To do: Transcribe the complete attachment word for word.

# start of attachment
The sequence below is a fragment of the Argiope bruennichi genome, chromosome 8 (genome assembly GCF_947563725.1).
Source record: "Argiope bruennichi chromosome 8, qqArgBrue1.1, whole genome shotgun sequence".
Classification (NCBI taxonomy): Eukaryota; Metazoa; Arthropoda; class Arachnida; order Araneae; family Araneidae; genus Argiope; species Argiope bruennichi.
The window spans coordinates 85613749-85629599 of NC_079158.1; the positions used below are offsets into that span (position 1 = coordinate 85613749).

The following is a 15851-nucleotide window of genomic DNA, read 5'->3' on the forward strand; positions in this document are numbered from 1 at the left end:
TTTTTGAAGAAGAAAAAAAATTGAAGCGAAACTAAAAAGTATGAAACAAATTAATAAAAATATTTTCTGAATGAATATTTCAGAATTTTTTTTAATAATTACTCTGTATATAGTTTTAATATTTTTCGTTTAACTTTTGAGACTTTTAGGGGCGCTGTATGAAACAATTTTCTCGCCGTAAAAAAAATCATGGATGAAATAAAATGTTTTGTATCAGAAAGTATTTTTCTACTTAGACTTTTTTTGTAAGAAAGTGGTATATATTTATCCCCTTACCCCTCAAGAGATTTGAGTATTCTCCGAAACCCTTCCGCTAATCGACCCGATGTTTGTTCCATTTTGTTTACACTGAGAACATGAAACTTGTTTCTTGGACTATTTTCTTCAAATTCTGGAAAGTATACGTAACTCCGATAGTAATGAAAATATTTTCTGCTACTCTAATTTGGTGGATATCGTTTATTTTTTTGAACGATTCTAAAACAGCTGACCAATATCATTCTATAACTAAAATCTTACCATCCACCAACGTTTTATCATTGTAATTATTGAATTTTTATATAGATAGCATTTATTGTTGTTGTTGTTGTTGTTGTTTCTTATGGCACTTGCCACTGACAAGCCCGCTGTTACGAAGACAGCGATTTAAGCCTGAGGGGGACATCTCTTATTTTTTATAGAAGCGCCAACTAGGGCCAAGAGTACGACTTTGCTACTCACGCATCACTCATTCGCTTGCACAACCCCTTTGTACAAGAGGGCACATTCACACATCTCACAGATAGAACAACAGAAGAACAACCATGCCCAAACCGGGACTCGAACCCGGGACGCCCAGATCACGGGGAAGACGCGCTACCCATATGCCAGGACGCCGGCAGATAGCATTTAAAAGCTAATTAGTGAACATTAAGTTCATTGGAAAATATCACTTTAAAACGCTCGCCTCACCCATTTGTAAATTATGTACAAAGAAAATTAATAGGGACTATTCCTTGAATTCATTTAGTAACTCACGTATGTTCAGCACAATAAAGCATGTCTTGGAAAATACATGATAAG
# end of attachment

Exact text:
The sequence below is a fragment of the Argiope bruennichi genome, chromosome 8 (genome assembly GCF_947563725.1).
Source record: "Argiope bruennichi chromosome 8, qqArgBrue1.1, whole genome shotgun sequence".
Classification (NCBI taxonomy): Eukaryota; Metazoa; Arthropoda; class Arachnida; order Araneae; family Araneidae; genus Argiope; species Argiope bruennichi.
The window spans coordinates 85613749-85629599 of NC_079158.1; the positions used below are offsets into that span (position 1 = coordinate 85613749).

The following is a 15851-nucleotide window of genomic DNA, read 5'->3' on the forward strand; positions in this document are numbered from 1 at the left end:
TTTTTGAAGAAGAAAAAAAATTGAAGCGAAACTAAAAAGTATGAAACAAATTAATAAAAATATTTTCTGAATGAATATTTCAGAATTTTTTTTAATAATTACTCTGTATATAGTTTTAATATTTTTCGTTTAACTTTTGAGACTTTTAGGGGCGCTGTATGAAACAATTTTCTCGCCGTAAAAAAAATCATGGATGAAATAAAATGTTTTGTATCAGAAAGTATTTTTCTACTTAGACTTTTTTTGTAAGAAAGTGGTATATATTTATCCCCTTACCCCTCAAGAGATTTGAGTATTCTCCGAAACCCTTCCGCTAATCGACCCGATGTTTGTTCCATTTTGTTTACACTGAGAACATGAAACTTGTTTCTTGGACTATTTTCTTCAAATTCTGGAAAGTATACGTAACTCCGATAGTAATGAAAATATTTTCTGCTACTCTAATTTGGTGGATATCGTTTATTTTTTTGAACGATTCTAAAACAGCTGACCAATATCATTCTATAACTAAAATCTTACCATCCACCAACGTTTTATCATTGTAATTATTGAATTTTTATATAGATAGCATTTATTGTTGTTGTTGTTGTTGTTGTTTCTTATGGCACTTGCCACTGACAAGCCCGCTGTTACGAAGACAGCGATTTAAGCCTGAGGGGGACATCTCTTATTTTTTATAGAAGCGCCAACTAGGGCCAAGAGTACGACTTTGCTACTCACGCATCACTCATTCGCTTGCACAACCCCTTTGTACAAGAGGGCACATTCACACATCTCACAGATAGAACAACAGAAGAACAACCATGCCCAAACCGGGACTCGAACCCGGGACGCCCAGATCACGGGGAAGACGCGCTACCCATATGCCAGGACGCCGGCAGATAGCATTTAAAAGCTAATTAGTGAACATTAAGTTCATTGGAAAATATCACTTTAAAACGCTCGCCTCACCCATTTGTAAATTATGTACAAAGAAAATTAATAGGGACTATTCCTTGAATTCATTTAGTAACTCACGTATGTTCAGCACAATAAAGCATGTCTTGGAAAATACATGATAAG